Ammi, you were such a wonderful person, such a great mother and friend. We all loved you so much and we still do. We admired you for the great human being you were. May God keep you in His care. We know that He rewards those who were kind, generous and compassionate – and you certainly were all those things!
As we go through life, we hope we can all be a reflection of you. You taught us so much. We will forever be grateful.
As I sat on his bed this morning exactly a year after my Abbaji breathed his last, memories engulfed me of times gone past – of Ammi and Abbaji watching cricket together praying for Team Pakistan to win, of jumping with joy when the team won and forgiving them when they didn’t. Memories of them listening to mushairas, qawwalis and ghazals together or doubling up with laughter while watching Moeen Akhtar, fifty-fifty and other comedy shows on television. Or just watching the news and discussing political issues. That companionship lasted so many decades. It was no wonder then that when Ammi died in 2003, Abbaji no longer had the will to live. But he survived and lived and functioned for another 11 years – never quite the same man. It always felt like he was waiting to rejoin her in her heavenly abode.
They tell me time heals all wounds. I am not too sure that’s true. I think over time we learn to accept that our dearly departed are no longer physically present but their spirit, their values, their memories live on in us and the happy memories give us comfort as we continue with our lives without them.
Today as I pay homage to my father, I remember what a great man he was, a wonderful human being who was always there for so many people – family, friends, colleagues, even strangers. It seemed to me that it gave him joy and satisfaction to be able to help people. He never rested. He was always on the go. He worked long hours but always found time to visit friends and relatives especially when they were ailing or in need. We often wondered how he did it, where he found the energy. He just loved people and networking was an intrinsic part of who he was – connecting people, getting things done – the word ‘impossible’ did not exist in his dictionary.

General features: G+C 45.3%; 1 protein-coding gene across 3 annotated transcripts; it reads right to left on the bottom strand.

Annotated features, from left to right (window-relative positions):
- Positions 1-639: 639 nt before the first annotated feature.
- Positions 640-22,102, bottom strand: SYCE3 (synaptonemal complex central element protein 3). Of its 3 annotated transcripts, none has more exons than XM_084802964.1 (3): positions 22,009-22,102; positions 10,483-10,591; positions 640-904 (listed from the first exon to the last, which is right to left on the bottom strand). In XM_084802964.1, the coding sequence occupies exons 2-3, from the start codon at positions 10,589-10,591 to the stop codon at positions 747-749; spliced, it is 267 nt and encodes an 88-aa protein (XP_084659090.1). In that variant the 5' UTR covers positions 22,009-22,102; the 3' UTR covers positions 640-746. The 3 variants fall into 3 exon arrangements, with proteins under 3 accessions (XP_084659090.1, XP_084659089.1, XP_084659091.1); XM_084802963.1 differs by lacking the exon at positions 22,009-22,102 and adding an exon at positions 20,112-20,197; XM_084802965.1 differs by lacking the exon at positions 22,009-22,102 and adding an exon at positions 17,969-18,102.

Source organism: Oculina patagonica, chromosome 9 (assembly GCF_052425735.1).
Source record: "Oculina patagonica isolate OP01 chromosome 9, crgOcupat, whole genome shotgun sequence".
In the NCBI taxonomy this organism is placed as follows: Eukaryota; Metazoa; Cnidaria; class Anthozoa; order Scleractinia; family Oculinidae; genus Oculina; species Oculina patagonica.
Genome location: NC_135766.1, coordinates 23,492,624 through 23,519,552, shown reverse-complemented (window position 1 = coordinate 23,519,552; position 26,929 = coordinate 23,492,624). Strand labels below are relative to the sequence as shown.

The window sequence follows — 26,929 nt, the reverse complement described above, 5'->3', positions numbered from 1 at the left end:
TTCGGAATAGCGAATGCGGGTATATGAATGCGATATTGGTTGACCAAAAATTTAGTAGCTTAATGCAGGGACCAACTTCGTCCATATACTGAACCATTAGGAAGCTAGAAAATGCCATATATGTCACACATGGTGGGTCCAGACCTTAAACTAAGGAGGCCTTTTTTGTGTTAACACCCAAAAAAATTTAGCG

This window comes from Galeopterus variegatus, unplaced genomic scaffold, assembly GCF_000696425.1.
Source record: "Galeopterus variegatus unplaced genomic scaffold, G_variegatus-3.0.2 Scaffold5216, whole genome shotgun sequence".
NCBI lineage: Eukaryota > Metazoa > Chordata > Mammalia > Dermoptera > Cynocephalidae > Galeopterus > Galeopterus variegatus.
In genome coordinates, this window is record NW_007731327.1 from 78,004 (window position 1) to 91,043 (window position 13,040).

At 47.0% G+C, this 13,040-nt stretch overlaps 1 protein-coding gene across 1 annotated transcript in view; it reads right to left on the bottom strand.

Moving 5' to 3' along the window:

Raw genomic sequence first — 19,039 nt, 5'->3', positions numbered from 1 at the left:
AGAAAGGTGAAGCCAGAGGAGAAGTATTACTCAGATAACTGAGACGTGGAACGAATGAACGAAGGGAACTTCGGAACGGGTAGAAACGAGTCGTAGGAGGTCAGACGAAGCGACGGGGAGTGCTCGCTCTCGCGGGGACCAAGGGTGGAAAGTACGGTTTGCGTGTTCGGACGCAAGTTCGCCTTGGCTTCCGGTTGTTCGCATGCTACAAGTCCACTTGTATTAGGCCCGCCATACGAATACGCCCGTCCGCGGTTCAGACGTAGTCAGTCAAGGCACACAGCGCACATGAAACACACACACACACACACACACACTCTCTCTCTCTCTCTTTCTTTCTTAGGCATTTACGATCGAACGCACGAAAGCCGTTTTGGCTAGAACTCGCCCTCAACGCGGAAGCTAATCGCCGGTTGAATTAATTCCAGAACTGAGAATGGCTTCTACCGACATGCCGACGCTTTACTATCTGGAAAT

Fostering community spirit was another thing my father did well. He headed many organizations during his life time – he was Chairman of the UAE Bankers Association, Chairman of the International Islamic Society in Hong Kong, President of the Pakistan Association in Hong Kong, he was on the committee for the rebuilding of the Kowloon Mosque in Hong Kong just to mention a few.
Associations tend to be very political and there are always egos at play but my father somehow managed to keep everyone happy and get them to work together for causes that benefited the community. He was also a natural at fundraising. He convinced numerous people to donate to causes that he felt strongly about – and he collected millions of dollars for the Kowloon Mosque reconstruction, for the survivors of the Iran Earthquake, for the Society for Special Children in Pakistan, and for many education and health related social causes. People so easily trusted him. Some gave him large amounts of money on a regular basis to contribute to whatever charities he thought were doing a good job. He kept a detailed account of every cent contributed by anyone and made sure they knew what their money was being given in aid of.
During his banking career, Abbaji met and interacted with a lot of high profile people all of whom were greatly impressed by him – one such person was the former British Prime Minister James Callaghan who signed this picture “Brothers-in-arms”. He treasured all these pictures and if you ever made the mistake of asking him where such-and-such a picture was taken, you would be entertained with stories of amazing encounters.